Ficoïde glaciale, or glacier lettuce (Mesembryanthemum crystallinum) is salty. This is not something you expect from a crispy green vegetable that didn’t come out of the ocean. But bite into one of the thick leaves, and the tiny bubbles that cover its surface burst open and hit your tongue with brine. This threw me for a loop until I stopped thinking of it as a salad green and started thinking of it as a plant-based alternative to bacon — a crunchy, salty, slightly decadent way to make nearly any dish more interesting.
If you can find ficoïde glaciale — check your farmer’s market or specialty produce store — consider this riff on spaghetti alla carbonara. Instead of the traditional pasta, I used warm soba noodles — the earthy buckwheat flavor balances out the salt nicely, and the slippery noodles made a great background for the crispy leaves. Like a cured meat or a sharp cheese, the glacier lettuce does double-duty as a seasoning, something to take into consideration when salting your other ingredients.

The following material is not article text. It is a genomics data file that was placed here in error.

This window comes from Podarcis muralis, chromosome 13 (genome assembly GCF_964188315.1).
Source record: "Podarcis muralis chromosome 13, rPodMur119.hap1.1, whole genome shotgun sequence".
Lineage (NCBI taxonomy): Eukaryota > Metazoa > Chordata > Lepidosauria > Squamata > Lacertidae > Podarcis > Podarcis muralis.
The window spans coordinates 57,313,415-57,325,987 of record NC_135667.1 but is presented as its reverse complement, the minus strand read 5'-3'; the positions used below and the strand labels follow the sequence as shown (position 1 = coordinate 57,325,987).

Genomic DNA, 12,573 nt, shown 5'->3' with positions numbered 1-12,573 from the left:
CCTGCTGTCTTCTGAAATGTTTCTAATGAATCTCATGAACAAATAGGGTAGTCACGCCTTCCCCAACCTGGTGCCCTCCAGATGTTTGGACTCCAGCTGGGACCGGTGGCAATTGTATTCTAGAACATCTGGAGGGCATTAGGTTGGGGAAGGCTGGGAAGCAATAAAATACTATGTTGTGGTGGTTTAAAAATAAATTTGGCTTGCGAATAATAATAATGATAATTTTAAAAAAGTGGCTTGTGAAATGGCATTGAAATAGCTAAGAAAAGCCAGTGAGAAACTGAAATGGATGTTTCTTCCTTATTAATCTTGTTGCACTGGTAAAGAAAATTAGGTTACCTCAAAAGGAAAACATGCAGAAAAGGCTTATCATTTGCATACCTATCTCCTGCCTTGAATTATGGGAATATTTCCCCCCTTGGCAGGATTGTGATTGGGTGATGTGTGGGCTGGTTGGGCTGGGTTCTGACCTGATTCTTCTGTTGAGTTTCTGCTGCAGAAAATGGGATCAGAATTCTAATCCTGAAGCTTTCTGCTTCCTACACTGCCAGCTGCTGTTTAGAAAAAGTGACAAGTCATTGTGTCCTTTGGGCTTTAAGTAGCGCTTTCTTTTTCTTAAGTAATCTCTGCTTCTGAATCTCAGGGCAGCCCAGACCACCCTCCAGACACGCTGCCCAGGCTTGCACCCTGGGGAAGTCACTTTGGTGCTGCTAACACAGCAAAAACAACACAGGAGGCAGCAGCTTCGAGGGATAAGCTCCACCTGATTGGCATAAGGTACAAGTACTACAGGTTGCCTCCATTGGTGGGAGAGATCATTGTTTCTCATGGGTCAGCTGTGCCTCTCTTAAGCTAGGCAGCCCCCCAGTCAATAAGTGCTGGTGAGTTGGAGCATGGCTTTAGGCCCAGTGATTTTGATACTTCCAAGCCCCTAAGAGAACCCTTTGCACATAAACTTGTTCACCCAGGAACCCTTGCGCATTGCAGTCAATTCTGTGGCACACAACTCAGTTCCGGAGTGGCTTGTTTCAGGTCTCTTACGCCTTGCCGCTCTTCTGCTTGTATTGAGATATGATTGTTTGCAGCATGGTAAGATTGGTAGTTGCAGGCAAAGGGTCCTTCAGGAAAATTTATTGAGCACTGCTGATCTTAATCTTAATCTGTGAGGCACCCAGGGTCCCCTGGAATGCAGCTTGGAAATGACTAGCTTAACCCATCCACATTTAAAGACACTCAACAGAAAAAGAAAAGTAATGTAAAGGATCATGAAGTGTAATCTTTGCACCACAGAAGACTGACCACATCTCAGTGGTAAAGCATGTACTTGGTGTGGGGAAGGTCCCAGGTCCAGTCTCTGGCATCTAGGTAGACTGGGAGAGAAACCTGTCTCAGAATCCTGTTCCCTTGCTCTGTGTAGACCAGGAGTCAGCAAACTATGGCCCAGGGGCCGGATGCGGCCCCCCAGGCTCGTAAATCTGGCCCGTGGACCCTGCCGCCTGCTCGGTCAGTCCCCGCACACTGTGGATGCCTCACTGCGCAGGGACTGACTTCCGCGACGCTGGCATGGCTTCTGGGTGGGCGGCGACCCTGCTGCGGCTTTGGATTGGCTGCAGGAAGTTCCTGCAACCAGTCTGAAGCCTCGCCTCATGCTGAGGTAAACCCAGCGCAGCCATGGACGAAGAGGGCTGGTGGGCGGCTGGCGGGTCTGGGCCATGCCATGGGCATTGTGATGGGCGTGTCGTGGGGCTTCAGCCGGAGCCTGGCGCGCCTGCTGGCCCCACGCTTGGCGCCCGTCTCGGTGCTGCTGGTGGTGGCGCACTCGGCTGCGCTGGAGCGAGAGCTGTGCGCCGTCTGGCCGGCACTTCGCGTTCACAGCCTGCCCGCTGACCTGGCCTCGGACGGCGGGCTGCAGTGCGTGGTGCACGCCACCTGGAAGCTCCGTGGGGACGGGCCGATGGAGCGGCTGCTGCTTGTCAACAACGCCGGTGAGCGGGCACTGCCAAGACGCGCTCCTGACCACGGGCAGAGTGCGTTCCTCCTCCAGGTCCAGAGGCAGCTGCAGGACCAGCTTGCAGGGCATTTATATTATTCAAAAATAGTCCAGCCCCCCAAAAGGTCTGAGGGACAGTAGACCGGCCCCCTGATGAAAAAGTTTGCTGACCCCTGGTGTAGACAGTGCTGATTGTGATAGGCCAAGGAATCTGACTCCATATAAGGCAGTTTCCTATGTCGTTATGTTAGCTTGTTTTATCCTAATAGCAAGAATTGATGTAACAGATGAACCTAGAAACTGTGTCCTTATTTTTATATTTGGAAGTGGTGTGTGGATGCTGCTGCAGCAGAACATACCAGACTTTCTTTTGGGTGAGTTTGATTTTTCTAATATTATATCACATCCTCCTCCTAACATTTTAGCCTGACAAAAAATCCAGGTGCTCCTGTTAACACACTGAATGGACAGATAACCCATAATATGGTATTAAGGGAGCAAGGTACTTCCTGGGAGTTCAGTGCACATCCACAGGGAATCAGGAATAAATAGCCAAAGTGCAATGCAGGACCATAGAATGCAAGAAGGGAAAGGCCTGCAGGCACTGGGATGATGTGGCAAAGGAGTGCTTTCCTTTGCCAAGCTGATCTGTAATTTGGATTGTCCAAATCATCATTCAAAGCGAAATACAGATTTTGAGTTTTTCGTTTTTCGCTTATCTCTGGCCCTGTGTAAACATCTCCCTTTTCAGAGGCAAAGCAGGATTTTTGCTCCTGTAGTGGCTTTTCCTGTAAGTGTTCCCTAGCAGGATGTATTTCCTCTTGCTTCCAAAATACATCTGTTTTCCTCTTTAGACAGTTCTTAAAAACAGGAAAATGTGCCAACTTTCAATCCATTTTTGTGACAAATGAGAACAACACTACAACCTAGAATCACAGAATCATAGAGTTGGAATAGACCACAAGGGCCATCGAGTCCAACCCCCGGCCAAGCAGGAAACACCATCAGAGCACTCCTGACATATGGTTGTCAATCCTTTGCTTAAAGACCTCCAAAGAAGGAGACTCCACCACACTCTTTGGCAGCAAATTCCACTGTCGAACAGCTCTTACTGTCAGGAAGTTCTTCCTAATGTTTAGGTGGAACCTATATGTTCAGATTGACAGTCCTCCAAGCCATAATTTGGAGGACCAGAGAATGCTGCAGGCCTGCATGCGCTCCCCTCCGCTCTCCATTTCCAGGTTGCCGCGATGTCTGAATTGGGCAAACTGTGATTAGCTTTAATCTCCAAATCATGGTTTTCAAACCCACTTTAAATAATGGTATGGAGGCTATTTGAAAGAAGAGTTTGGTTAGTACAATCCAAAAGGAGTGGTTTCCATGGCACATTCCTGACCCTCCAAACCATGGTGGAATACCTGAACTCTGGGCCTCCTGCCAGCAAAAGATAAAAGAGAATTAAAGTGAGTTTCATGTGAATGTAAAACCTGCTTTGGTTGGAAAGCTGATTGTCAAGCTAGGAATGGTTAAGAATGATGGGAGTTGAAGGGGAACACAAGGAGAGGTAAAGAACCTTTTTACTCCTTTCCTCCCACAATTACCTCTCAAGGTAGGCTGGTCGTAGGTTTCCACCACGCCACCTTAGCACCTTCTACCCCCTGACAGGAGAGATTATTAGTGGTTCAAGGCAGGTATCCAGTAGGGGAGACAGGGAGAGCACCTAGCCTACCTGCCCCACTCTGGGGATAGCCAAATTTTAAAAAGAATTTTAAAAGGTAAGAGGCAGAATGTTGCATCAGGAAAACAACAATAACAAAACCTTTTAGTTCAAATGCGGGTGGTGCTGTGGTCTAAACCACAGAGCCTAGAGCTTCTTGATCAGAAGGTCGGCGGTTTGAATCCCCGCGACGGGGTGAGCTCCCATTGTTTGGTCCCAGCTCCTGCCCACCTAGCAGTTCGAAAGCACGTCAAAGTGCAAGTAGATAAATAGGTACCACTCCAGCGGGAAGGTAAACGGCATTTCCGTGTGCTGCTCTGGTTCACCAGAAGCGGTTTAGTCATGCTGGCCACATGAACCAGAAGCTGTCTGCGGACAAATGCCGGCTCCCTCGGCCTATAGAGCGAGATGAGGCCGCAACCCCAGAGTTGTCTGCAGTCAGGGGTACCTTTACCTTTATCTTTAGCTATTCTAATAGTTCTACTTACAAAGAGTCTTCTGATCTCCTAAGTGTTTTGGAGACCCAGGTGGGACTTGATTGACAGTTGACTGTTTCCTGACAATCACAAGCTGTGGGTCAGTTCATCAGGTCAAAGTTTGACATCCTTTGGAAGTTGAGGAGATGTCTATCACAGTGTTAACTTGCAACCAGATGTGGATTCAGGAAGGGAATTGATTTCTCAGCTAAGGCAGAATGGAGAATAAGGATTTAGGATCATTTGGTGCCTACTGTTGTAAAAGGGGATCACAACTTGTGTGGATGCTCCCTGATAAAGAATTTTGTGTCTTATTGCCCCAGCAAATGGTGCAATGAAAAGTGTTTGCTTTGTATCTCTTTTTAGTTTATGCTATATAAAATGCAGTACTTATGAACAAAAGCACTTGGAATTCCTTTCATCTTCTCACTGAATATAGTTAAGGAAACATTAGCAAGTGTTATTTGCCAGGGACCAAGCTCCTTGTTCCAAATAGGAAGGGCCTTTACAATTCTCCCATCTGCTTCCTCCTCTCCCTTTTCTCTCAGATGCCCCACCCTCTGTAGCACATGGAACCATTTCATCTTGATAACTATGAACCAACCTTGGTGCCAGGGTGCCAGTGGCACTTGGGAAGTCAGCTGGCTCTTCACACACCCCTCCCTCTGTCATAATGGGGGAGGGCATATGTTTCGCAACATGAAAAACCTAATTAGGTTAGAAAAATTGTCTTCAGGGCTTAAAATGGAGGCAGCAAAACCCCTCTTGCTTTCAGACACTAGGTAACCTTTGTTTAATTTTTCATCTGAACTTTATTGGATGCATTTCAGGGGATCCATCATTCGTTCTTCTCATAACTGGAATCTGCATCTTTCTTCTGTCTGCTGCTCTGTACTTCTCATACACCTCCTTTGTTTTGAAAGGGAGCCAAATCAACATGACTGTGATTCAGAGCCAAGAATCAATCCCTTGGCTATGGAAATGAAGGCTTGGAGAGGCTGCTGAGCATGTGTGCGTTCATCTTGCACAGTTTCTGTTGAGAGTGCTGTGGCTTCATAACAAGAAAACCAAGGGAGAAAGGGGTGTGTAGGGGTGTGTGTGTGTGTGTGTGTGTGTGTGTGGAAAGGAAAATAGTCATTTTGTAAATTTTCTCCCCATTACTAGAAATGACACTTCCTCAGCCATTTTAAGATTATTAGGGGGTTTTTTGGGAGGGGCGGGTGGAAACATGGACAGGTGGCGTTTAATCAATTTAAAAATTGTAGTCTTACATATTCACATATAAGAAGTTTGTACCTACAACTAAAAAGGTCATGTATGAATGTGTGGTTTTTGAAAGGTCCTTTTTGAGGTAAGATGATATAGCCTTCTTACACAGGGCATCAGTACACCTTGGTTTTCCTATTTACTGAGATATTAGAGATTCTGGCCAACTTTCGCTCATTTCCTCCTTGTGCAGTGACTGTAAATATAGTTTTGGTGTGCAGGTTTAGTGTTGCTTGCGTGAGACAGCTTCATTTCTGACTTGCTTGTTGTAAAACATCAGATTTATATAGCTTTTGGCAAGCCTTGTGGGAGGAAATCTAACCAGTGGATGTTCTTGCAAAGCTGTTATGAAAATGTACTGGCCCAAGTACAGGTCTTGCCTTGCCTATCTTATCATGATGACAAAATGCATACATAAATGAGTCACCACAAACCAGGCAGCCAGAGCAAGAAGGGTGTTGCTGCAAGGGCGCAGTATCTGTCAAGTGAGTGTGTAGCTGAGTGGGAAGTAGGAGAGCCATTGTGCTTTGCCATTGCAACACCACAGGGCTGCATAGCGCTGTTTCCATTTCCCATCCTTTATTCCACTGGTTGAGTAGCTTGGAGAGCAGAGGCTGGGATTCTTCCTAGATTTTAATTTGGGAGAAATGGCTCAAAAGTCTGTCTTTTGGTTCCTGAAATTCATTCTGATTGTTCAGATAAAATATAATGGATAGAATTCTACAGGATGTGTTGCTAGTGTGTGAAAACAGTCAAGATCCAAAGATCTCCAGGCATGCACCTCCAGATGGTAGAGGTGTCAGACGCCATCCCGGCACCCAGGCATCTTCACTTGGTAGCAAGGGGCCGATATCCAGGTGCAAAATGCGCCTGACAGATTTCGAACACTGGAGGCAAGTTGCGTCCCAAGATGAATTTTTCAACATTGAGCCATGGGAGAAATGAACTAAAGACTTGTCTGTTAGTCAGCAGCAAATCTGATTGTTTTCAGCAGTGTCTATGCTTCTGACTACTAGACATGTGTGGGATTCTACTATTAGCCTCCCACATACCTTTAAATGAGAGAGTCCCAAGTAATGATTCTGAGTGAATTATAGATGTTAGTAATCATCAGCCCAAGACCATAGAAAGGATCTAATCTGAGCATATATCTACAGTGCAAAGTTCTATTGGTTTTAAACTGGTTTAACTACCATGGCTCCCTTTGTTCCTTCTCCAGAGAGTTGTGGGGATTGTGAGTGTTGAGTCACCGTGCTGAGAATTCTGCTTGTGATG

I had planned to add some green garlic stems, but they were all buried under the pea trellis, which is in the process of collapsing. Scallions were more accessible. I did at least manage to reach a few handfuls of plump pea pods, which went in as well. For those playing along at home, the peas are Taichung 13, from Kitazawa Seed Company. The variety is a favorite of mine, with shelling-style peas encased in sweet, edible pods — the best of both worlds. They’re delicious raw, but I gave these about 30 seconds in the hot pasta water, just to warm them up a little.
A quick visit to the herb garden found the vietnamese coriander and mint plants nicely recovered from their winter quietude and ready for another season of trying to take over the garden. I used a small handful of each, though you could absolutely use any combination of herbs you like. To add richness and a hit of acid, I drizzled the assembled plate with a bit of toasted sesame oil and rice wine vinegar; again, you could go with other dressings to suit your herb selections.